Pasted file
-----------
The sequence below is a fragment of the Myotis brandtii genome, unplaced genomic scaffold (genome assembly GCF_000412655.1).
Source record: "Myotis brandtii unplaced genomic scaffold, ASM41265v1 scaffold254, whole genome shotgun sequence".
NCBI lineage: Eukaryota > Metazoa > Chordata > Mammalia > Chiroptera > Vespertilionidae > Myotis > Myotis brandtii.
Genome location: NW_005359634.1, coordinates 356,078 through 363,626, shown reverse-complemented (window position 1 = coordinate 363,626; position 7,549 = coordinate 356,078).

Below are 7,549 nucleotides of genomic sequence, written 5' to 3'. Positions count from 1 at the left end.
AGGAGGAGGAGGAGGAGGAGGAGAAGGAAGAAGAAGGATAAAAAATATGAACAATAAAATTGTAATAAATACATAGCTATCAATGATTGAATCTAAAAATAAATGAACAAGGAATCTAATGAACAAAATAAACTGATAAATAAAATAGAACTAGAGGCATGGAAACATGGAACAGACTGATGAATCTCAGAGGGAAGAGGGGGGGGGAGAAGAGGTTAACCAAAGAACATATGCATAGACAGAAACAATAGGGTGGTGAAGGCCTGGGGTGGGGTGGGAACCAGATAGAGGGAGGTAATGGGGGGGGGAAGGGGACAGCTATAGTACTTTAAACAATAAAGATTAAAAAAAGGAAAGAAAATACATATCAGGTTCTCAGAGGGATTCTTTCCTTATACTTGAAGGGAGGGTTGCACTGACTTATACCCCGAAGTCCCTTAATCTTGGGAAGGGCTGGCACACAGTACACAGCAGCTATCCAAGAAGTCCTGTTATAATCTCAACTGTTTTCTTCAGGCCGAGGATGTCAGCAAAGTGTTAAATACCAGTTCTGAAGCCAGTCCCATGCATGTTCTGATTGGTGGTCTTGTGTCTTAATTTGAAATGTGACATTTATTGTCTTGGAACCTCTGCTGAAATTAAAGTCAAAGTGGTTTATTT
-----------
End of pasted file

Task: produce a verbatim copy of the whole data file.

The sequence below is a fragment of the Myotis brandtii genome, unplaced genomic scaffold (genome assembly GCF_000412655.1).
Source record: "Myotis brandtii unplaced genomic scaffold, ASM41265v1 scaffold254, whole genome shotgun sequence".
NCBI lineage: Eukaryota > Metazoa > Chordata > Mammalia > Chiroptera > Vespertilionidae > Myotis > Myotis brandtii.
Genome location: NW_005359634.1, coordinates 356,078 through 363,626, shown reverse-complemented (window position 1 = coordinate 363,626; position 7,549 = coordinate 356,078).

Below are 7,549 nucleotides of genomic sequence, written 5' to 3'. Positions count from 1 at the left end.
AGGAGGAGGAGGAGGAGGAGGAGAAGGAAGAAGAAGGATAAAAAATATGAACAATAAAATTGTAATAAATACATAGCTATCAATGATTGAATCTAAAAATAAATGAACAAGGAATCTAATGAACAAAATAAACTGATAAATAAAATAGAACTAGAGGCATGGAAACATGGAACAGACTGATGAATCTCAGAGGGAAGAGGGGGGGGGAGAAGAGGTTAACCAAAGAACATATGCATAGACAGAAACAATAGGGTGGTGAAGGCCTGGGGTGGGGTGGGAACCAGATAGAGGGAGGTAATGGGGGGGGGAAGGGGACAGCTATAGTACTTTAAACAATAAAGATTAAAAAAAGGAAAGAAAATACATATCAGGTTCTCAGAGGGATTCTTTCCTTATACTTGAAGGGAGGGTTGCACTGACTTATACCCCGAAGTCCCTTAATCTTGGGAAGGGCTGGCACACAGTACACAGCAGCTATCCAAGAAGTCCTGTTATAATCTCAACTGTTTTCTTCAGGCCGAGGATGTCAGCAAAGTGTTAAATACCAGTTCTGAAGCCAGTCCCATGCATGTTCTGATTGGTGGTCTTGTGTCTTAATTTGAAATGTGACATTTATTGTCTTGGAACCTCTGCTGAAATTAAAGTCAAAGTGGTTTATTT